Editorial: 'Johnson's visit kindles faint hopes - but turmoil goes on'
It is often hard to find the right side of the line between assertion and aggression. But in fairness to Taoiseach Leo Varadkar, he found the right side of that line yesterday as he played host to UK Prime Minister Boris Johnson in Dublin.
At his first face-to-face meeting with Mr Johnson, the Taoiseach struck a tone of warm welcome which was courteous and friendly. But he also articulated Ireland's key concerns around the departure of our nearest neighbour from the European trade bloc upon which Ireland has staked its hopes for a prosperous and peaceful future.
In fairness to Mr Johnson, he also behaved with some grace and courtesy. He modulated his language and spoke with some concern about Ireland's legitimate concerns.
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Courtesy and good manners are the indispensable tools of international diplomacy and good neighbourly relations between nations. It was encouraging to see these being honoured on this visit - but while such attributes are helpful, of themselves they are not enough.
So, we are left going back over Mr Johnson's words especially to see what signs of hope they may offer us, a little over seven weeks away from a Brexit deadline which threatens a UK no-deal crash-out bringing economic calamity and worse to the people of these islands.
It was notable that the UK prime minister admitted that a no-deal Brexit would be a "failure of statecraft" which would damage both the UK and Ireland. He also confirmed signals emanating from London in recent days that he would be willing to see agriculture and food treated as part of an "all-Ireland economy" based on EU rules after Brexit.
It would ensure no health checks on produce passing over the Border between Ireland north and south. That would be positive but a huge deal short of what is required. Agrifood is not the only thing traded across the Border, and addressing product standards to respect EU single market rules still leaves open the prospect of big tariffs under the World Trade Organisation rules in the event of no deal.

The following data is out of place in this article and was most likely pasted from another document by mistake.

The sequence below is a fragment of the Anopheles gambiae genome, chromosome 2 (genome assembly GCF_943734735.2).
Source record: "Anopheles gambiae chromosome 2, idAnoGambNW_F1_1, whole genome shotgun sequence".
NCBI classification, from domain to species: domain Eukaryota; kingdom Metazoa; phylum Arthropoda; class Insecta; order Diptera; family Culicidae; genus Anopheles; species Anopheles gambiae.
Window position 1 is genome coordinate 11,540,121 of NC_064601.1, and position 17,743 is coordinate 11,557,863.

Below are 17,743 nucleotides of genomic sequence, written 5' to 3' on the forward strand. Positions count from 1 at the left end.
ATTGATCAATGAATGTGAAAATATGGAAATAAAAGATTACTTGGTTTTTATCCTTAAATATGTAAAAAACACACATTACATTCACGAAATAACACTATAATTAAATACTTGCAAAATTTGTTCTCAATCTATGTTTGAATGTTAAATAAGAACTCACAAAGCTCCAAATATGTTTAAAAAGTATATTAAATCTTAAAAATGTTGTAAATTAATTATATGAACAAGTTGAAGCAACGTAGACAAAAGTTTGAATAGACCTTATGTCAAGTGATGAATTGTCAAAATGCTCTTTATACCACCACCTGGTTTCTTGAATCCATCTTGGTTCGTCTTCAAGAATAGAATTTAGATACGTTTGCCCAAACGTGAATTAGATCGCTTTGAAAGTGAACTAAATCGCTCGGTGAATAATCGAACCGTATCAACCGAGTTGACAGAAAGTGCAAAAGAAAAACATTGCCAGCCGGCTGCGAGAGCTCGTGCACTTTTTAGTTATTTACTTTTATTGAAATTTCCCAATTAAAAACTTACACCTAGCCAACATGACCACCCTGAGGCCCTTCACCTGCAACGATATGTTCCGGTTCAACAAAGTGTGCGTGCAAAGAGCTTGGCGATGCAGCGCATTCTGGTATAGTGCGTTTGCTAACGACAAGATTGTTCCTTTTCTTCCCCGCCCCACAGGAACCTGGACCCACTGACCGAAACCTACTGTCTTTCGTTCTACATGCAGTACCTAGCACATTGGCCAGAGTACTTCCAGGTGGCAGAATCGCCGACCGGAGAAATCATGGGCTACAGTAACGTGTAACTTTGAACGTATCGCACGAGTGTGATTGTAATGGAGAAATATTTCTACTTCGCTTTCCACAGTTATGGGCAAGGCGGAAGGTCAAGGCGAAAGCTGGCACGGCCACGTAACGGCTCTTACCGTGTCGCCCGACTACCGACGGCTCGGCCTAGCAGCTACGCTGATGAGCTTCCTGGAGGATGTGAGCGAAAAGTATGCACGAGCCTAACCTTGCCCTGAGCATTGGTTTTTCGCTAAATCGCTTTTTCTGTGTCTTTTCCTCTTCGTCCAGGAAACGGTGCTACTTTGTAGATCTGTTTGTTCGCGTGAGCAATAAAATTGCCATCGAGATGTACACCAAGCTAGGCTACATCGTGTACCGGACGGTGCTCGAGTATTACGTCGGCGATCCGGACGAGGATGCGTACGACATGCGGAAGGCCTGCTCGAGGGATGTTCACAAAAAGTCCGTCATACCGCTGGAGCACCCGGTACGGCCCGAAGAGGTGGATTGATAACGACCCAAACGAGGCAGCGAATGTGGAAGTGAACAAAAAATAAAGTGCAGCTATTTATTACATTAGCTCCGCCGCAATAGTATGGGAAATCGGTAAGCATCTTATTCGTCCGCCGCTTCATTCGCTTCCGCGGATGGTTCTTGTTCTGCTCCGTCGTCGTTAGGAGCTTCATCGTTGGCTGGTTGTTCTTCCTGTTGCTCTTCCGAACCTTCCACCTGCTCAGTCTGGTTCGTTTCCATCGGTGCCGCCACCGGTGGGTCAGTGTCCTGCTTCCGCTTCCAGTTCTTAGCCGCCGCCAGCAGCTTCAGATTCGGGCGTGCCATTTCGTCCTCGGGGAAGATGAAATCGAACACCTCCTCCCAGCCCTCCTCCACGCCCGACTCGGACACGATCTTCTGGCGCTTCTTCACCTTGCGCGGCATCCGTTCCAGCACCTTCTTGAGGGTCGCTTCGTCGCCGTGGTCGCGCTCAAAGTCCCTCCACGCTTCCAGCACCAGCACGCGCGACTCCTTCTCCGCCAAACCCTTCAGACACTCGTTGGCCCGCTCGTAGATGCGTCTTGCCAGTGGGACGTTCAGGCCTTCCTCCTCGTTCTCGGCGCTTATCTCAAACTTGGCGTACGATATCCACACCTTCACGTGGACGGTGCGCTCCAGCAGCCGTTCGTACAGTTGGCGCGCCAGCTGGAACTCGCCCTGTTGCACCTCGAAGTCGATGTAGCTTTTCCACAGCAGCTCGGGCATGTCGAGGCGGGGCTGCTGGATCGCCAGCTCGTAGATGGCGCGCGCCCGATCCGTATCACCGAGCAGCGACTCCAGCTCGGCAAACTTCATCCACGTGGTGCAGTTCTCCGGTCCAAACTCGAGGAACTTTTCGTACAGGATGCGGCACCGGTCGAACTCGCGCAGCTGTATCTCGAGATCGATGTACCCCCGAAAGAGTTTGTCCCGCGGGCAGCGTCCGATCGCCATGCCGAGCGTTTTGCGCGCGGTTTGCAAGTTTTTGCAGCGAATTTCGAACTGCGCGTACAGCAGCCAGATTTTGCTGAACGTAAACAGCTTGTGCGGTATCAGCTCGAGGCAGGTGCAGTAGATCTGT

It was encouraging that Mr Johnson hinted at a partial climbdown on demands to end the Irish backstop before he can agree a Brexit deal. Since his appointment as UK PM on July 24, he has been insisting the backstop must be scrapped entirely.
But Mr Johnson suggested that he was looking for assurances that the UK would not be trapped indefinitely in the arrangement. He said "the landing zone", or potential five-to-midnight EU-UK compromise, would turn around finding a way out of the backstop for the UK, while giving Ireland the assurances it required.
So, there were some grounds for hope from this brief meeting between the Taoiseach and his UK counterpart. We shall watch developments closely over the coming days and weeks.
But the turmoil continues in UK politics and its parliament effectively shuts down for five weeks as Brexit heads towards its endgame.
Time is short and uncertainty persists.